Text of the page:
US Biden pressures Republicans to approve $61 billion in aid for Ukraine: "We can't let Putin win"

US President Joe Biden has urged Congress to approve new funds for Ukraine, and has warned that if Russian leader Vladimir Putin wins the war, "it will not stop

US Biden pressures Republicans to approve $61 billion in aid for Ukraine: "We can't let Putin win"

US President Joe Biden has urged Congress to approve new funds for Ukraine, and has warned that if Russian leader Vladimir Putin wins the war, "it will not stop." "We cannot let Putin win," Biden said on the same day that the Senate, with a Democratic majority, votes on a budget package of about $105 billion that includes more than $61 billion in military aid for the Ukrainians.

In addition, he has announced a new aid package for Ukraine of $175 million from already approved funds. Includes ammunition for High Mobility Artillery Rocket Systems (HIMARS).

Congress has been discussing for months the appropriateness of approving more military aid for Ukraine and many Republicans question whether the United States should continue financing a war to which it has already allocated more than $75 billion.

The Speaker of the House of Representatives, Republican Mike Johnson, sent a letter to the White House on Tuesday in which he warned that without promoting profound reforms to regulate immigration, his group will not support funds for Ukraine.

"I am willing to make important concessions on the border. We need to fix the border system. It doesn't work. And so far I haven't gotten a response," Biden said in an appearance before the press at the White House.

The White House warned this Monday that at the end of the year the US Government will not have money to support Ukraine in its fight against Russia and will be left without resources to acquire more weapons and equipment for kyiv.

By mid-November, the US Department of Defense had already used 97% of the $62.3 billion in supplemental funding it had received and the State Department had used the $4.7 billion in military assistance funding it had allocated.

But as Biden insisted, more money is needed and Republicans are committing that aid in exchange for immigration reforms. "Let me be clear. We need real solutions. I put a comprehensive plan on the table on my first day in office. I made it clear that we need Congress to make changes," added the president, who has stressed that he is willing to do "much more " about.

Biden said he was prepared to address even "a change in policy" and stressed that he has requested funding for more border agents and judges and that it is the Republicans who must decide if they really want a solution on the border with Mexico.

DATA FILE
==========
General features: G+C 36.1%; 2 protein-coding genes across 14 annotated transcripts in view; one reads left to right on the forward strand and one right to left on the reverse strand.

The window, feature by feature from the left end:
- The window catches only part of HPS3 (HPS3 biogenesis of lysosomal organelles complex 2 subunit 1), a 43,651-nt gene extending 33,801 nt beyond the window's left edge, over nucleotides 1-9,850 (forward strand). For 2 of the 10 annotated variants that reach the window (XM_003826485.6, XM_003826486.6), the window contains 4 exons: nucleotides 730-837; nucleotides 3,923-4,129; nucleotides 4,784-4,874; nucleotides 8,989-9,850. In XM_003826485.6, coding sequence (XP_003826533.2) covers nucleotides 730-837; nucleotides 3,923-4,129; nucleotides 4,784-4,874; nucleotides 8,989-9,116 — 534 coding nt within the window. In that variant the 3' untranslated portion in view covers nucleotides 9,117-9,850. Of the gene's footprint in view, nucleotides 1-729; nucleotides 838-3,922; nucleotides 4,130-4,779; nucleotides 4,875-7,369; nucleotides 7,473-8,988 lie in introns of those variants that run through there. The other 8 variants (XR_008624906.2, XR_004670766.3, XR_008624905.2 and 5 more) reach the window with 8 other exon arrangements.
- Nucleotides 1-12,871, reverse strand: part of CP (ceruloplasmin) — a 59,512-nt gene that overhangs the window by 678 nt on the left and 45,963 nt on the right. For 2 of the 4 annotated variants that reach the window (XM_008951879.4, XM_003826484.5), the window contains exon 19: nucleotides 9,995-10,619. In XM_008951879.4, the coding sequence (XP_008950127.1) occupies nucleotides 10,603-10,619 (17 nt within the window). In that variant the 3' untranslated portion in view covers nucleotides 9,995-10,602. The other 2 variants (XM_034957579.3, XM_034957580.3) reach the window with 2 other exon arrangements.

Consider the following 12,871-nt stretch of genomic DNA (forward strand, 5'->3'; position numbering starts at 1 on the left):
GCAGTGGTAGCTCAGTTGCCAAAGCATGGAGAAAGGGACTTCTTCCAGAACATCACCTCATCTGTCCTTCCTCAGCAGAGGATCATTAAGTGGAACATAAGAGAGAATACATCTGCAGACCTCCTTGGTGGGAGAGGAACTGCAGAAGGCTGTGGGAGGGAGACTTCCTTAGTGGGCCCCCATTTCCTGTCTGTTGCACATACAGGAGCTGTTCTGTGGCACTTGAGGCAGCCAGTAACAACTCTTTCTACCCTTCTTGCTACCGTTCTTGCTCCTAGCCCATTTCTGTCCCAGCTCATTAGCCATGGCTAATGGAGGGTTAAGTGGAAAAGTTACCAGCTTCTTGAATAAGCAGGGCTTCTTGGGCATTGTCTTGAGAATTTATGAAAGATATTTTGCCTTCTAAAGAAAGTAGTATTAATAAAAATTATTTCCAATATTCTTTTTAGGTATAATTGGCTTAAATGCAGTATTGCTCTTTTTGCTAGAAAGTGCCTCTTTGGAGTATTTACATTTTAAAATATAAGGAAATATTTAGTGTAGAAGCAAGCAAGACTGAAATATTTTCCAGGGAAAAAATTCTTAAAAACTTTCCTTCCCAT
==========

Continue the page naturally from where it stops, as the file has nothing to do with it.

Hours before the Senate votes on the new package, Biden has warned that Republicans are eager to give Putin "the greatest gift he could ever wish for": for the United States to abandon its global leadership.

"We have all seen the brutality he has wrought in Ukraine, invading another country, attempting to subjugate his neighbors to his iron fist, committing atrocities against Ukrainian civilians, attempting to plunge them into the cold and darkness of winter by bombing their power grid," has lamented.

The White House warned this week that the United States is running out of time and money to help Ukraine repel the Russian invasion.

On the other hand, representatives of the governments of the United States and Ukraine have signed an agreement to accelerate the co-production of weapons and the exchange of data at a conference held on Wednesday in Washington.

The letter of intent was signed at a meeting of U.S. and Ukrainian industry and government representatives, and will "prioritize co-production and sharing of technical data to address the urgent operational needs of the Ukrainian armed forces," declared Jason Israel, Director of Defense Policy and Strategy at the White House National Security Council, to an audience of more than 200 people gathered in the Department of Commerce auditorium.

Previously, the President of Ukraine, Volodymyr Zelensky, canceled at the last minute a speech he had planned to deliver behind closed doors before the United States Senate. His speech had been organized by the White House to promote the aid package.

The idea was that the Ukrainian president could convince Republican senators who are reluctant to approve the economic package because they do not share the priorities of the White House.